First Jazz Ensemble European tour last act for Jim Widner
Members of the University of Missouri–St. Louis Jazz Ensemble walked into practice to find something different on their music stands: a three-page handout with instructions to not turn the page.
“It was like one of those timed tests you used to take in high school where you can’t start right away,” said Jim Widner, UMSL director of jazz studies and teaching professor of music, describing how the students’ curiosity built as he made them wait before turning the first page and then the second.
The third page was an itinerary: Vienne, France; Perugia, Italy; and Ronciglione, Italy.
“It kind of blew them away,” Widner said with a smile. “It blew their minds.”
The ensemble was traveling abroad for its first-ever European tour – a trip made even more poignant as it represented Widner’s last act as director before retiring from a 16-year career at UMSL. The group played the Vienne Jazz festival on July 11, opened the Umbria Jazz Festival on July 12 and finished their tour on July 15 at the Big Band Festival in Ronciglione, a small town outside Rome.
Unbeknownst to the 18 band members, Widner started planning the trip a year ago. The Vienne and Umbria festivals, along with one in Montreux, Switzerland, had invited the ensemble to play. The invitation was a significant honor, and though the group had had blockbuster years, they had never played abroad.
“No. 1, it’s an opportunity for our students to get to perform on an international stage, which brings more credence and attention to our program,” Widner said. “I figured the band certainly needed to be recognized on a wider scope.”
Even if this hadn’t been his last year, Widner believed this was the group to represent the university.
“They’re dedicated,” he explained. “They work hard. For most of the students in the band, this was maybe the fourth year that most of them had been in it, so there was a camaraderie there that you don’t normally get. They came together musically. They came together personality wise, and it was just our time.”
For many of the students, it was an opportunity to leave the United States – or even Missouri – for the first time. Abroad, they learned the logistics of traveling, such as finding ways to communicate, changing money, small European hotel rooms and more.
The differences between home and Europe struck the students.
“It’s like an alternative reality,” said saxophonist Trae Riley, a senior studying special education. “Everything is the same but just a little bit different. It’s eye opening to go to a different culture. I think in the United States, we have a very us and them mentality. I learned over there that people are people. It’s not very different from how we live.”
Riley noted the lack of pickup trucks and was amused by square toilets. Then there was the music. European jazz tended toward combos, groups of five or six musicians, which contrasted with the UMSL ensemble’s big band set up – an 18-piece group comprised of saxophones, trombones, trumpets and a rhythm section.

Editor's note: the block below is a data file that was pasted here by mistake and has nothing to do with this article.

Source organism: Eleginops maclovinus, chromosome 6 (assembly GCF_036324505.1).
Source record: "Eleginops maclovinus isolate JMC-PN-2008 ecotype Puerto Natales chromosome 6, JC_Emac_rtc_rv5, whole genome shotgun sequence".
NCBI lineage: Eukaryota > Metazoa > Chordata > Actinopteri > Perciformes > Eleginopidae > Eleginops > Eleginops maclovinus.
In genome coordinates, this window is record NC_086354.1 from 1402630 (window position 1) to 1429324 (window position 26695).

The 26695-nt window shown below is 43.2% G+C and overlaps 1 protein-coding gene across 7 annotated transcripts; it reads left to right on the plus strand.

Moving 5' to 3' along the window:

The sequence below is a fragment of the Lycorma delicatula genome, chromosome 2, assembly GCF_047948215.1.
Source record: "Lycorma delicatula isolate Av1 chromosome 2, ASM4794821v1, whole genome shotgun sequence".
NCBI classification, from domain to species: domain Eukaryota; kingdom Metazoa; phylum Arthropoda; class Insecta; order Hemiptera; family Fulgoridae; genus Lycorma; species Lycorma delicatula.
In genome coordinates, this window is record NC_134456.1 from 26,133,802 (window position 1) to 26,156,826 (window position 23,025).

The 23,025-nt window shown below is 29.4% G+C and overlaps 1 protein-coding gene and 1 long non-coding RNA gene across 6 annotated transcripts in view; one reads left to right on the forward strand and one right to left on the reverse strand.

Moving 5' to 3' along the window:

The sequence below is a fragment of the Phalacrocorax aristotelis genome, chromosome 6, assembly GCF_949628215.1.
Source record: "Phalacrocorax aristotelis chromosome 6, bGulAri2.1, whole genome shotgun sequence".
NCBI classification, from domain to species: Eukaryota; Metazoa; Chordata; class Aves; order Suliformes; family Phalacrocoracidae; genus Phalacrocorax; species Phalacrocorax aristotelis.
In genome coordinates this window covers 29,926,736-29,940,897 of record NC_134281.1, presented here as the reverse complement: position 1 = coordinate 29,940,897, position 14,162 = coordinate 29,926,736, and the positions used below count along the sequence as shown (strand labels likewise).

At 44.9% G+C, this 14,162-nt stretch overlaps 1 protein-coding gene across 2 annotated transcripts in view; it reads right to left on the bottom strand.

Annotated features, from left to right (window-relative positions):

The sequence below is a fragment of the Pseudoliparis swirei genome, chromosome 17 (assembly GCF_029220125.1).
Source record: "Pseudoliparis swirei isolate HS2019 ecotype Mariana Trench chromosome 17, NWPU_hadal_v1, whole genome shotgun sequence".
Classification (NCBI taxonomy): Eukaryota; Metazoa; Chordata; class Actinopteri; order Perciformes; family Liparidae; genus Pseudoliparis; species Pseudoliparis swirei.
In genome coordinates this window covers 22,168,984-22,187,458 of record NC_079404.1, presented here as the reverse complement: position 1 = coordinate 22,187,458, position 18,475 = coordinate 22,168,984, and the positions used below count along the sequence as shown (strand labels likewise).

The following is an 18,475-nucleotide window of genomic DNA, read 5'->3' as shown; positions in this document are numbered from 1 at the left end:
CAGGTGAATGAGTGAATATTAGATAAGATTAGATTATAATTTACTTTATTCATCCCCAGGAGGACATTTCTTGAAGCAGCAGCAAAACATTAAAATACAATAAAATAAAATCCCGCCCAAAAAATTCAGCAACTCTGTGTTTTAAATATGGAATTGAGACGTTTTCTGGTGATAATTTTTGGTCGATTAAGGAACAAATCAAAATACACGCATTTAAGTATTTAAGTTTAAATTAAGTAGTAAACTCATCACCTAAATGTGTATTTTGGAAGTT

But it was the Italian and French attitudes toward music and jazz that left a lasting impression.
“They love our music more than we do here,” said Dan Callihan, a trumpet player who is wrapping up his music performance degree this summer. “They love jazz. We were treated like little rock stars there, and that was probably the greatest feeling I’ve ever had.”
The audiences abroad were extremely appreciative. In Perugia, where the group opened the Umbria festival, Riley recalled how the festival stage sat in the middle of a piazza surrounded by street vendors who stopped their activities to listen, spellbound, even during soundcheck.
The students also found themselves enchanted by the festivals’ other musicians, especially during the Umbria festival. Their badges allowed them free-range access to backstage areas where they could listen to shows, meet fellow musicians and feel like a significant part of the culture.
“Some of my favorite moments were the big festivals and playing them,” Riley said. “Those were obviously great, memorable moments. But I think the takeaways I have were how much fun it was to go hang out with the band for an extended period of time. We even had fun when we were on a charter bus for nine hours. It was just cool for us to have an excuse to get together and hang out for a while.”
The experience was all the more meaningful because of Widner’s impending departure. The students wanted to make it the best possible experience for him.
“It was a big thing for a lot of us,” said Callihan. “We wanted to make sure that Jim went out on the highest note that you can possibly go out on, and I think we delivered that for him. We all love and admire Jim. I’m very fortunate and blessed to be able to say that I was Jim Widner’s last lead trumpet player before he rode off into the sunset.”
The tour was led by Widner along with Associate Director Ken Kehner and Associate Director Gary Brandes, and the participants were (saxophone) Nick Brothers, David Aubuchon, Trae Riley, Anna Norris and Brandon Vestal; (trumpet) Dan Callihan, Tim Warren, David Sedlock and Jacob Burgdorf; (trombone) Jordan Epperson, Eric Menderski and Simon Hart; (rhythm section) Ethan Saake (piano), Mike Owens (base), Nick Ayala (guitar), Dietrich Plyler and Desiree Jones (drums).
Widner extends his thanks to Chancellor Tom George, Provost and Executive Vice Chancellor Kristin Sobolik, Director of the School Fine and Performing Arts Barbara Harbach, Dean of the College of Arts and Sciences Andrew Kersten, Vice Provost for Student Affairs and Dean of Students Curt Coonrod and Executive Director of UMSL Global George Sipos. Their support made the trip possible.
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